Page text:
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Opinion: Indian voters still struggle for rights

"The right to vote is among the most basic and fundamental rights of American citizens. American Indians have not always had that right. From the inception of the United States, the states dealt variously with American Indians and the right to vote. Voting and its procedures are an essential responsibility of the states.

Western states imposed severe restrictions that limited or barred American Indians from voting and holding office. Citizenship was required for voting, and American Indians did not become citizens until 1924 with the Congressional enactment of the Indian Citizenship Act (in Colorado, Montana, Nebraska, Oregon, South Dakota and Wyoming). Many states required that voters be 'civilized,' meaning that an American Indian would have to sever all ties with the reservation, the people and land (in California, Minnesota, North Dakota, Oklahoma and Wisconsin).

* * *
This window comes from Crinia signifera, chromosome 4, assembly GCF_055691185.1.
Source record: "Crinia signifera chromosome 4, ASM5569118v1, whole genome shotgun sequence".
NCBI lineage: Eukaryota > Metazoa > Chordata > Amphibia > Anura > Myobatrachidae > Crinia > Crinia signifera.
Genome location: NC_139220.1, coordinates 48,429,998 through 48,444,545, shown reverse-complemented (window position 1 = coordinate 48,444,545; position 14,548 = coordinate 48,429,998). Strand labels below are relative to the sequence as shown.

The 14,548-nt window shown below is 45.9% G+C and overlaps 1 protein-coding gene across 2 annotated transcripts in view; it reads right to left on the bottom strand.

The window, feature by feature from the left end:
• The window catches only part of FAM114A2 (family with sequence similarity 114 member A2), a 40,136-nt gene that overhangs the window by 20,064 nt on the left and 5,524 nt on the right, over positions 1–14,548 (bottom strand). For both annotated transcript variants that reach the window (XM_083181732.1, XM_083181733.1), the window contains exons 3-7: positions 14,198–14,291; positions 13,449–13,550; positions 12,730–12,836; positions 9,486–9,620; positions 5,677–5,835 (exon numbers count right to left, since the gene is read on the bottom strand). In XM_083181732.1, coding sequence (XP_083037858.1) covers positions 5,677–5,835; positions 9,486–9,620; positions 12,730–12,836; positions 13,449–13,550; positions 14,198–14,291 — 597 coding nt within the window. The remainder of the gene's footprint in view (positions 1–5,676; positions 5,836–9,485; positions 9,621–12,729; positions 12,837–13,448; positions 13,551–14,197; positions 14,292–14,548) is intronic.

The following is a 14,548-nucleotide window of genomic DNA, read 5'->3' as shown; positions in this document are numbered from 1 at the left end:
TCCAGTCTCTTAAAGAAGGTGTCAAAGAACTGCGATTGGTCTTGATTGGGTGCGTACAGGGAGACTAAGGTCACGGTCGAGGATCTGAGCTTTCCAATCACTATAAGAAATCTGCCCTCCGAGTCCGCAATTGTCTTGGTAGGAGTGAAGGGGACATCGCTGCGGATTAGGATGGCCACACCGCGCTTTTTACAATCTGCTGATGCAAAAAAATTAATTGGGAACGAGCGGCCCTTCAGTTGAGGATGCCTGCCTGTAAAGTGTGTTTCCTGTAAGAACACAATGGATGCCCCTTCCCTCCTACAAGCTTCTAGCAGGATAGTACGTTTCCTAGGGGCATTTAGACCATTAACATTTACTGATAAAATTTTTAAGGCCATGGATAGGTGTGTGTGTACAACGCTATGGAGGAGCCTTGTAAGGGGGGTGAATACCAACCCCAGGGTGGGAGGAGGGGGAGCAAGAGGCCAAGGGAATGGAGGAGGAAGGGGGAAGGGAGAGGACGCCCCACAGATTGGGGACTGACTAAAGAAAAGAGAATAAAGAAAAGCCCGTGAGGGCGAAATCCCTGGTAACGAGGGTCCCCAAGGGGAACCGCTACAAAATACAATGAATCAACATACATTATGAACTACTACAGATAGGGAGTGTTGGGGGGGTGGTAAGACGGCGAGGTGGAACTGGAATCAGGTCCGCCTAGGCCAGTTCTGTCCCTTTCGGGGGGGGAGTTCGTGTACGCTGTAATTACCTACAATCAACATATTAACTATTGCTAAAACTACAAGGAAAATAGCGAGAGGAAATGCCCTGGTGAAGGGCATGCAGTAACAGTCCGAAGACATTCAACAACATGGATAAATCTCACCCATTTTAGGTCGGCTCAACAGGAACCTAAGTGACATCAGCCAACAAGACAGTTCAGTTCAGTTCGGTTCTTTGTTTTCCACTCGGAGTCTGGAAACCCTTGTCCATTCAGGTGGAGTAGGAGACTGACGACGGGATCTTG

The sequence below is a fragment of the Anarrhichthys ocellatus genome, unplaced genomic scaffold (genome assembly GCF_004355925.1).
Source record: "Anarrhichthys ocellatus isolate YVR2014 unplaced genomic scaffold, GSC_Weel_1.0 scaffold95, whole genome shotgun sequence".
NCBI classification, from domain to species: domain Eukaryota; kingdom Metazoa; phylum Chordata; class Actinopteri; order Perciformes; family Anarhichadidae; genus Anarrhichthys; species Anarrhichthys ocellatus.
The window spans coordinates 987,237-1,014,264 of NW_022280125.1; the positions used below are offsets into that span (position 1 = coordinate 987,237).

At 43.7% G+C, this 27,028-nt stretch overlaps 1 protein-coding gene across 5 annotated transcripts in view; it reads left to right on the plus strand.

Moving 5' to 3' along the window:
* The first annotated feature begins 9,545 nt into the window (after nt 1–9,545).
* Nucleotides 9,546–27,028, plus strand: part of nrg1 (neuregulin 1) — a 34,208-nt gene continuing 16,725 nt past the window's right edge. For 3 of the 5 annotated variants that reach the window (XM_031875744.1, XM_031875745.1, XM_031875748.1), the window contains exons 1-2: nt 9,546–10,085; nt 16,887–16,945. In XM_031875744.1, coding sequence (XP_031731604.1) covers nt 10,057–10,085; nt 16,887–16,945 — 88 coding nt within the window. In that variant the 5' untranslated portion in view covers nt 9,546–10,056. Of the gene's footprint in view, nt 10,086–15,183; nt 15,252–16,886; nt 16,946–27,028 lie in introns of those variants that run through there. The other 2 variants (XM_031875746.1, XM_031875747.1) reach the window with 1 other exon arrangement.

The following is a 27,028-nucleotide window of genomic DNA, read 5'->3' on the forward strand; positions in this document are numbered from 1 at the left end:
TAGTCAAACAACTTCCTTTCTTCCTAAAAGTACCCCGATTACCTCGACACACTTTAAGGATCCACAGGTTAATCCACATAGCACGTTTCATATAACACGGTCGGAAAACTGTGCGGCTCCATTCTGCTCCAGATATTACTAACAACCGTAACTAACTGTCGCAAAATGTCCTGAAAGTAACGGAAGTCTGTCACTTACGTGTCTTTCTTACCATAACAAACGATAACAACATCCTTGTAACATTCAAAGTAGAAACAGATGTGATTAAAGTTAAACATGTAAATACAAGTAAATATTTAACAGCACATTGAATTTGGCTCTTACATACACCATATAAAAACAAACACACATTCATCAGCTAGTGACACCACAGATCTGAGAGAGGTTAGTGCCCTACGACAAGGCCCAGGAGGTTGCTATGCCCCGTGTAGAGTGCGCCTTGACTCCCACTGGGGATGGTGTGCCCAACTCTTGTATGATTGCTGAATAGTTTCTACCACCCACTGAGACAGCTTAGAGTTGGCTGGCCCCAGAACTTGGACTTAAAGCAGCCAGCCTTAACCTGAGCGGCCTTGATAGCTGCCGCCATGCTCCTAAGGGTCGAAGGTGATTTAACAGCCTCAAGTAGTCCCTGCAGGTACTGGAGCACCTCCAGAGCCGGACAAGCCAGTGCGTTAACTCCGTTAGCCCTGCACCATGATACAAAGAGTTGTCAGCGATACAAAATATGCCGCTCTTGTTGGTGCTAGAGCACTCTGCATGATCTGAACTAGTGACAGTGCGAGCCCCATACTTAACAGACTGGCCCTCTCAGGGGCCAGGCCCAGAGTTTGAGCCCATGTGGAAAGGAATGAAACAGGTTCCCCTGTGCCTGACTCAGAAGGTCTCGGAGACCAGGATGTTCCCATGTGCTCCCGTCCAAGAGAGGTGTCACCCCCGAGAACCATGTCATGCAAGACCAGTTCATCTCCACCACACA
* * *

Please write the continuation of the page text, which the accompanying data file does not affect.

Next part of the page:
Property ownership was a prerequisite for voting; voters had to be on city and county tax rolls for voter eligibility (Idaho, Montana, New Mexico and Washington). 'Residency' was a requirement to vote in four states, and Indians who resided on reservations were defined as 'nonresidents' (in Arizona, Montana, Nevada and Utah). A final disqualifier was 'federal ward'; states banned American Indians from voting because they were under government guardianship and therefore disabled or incompetent (in Arizona, Montana, Nevada and Utah).

The Citizenship Act curtailed most of these restrictions, but eight states persisted in applying restrictions to American Indian voting and holding office, until 1950 in South Dakota and Utah."

Get the Story:
Janine Pease: Voting-rights fight alive in Indian Country (The Billings Gazette 6/11)

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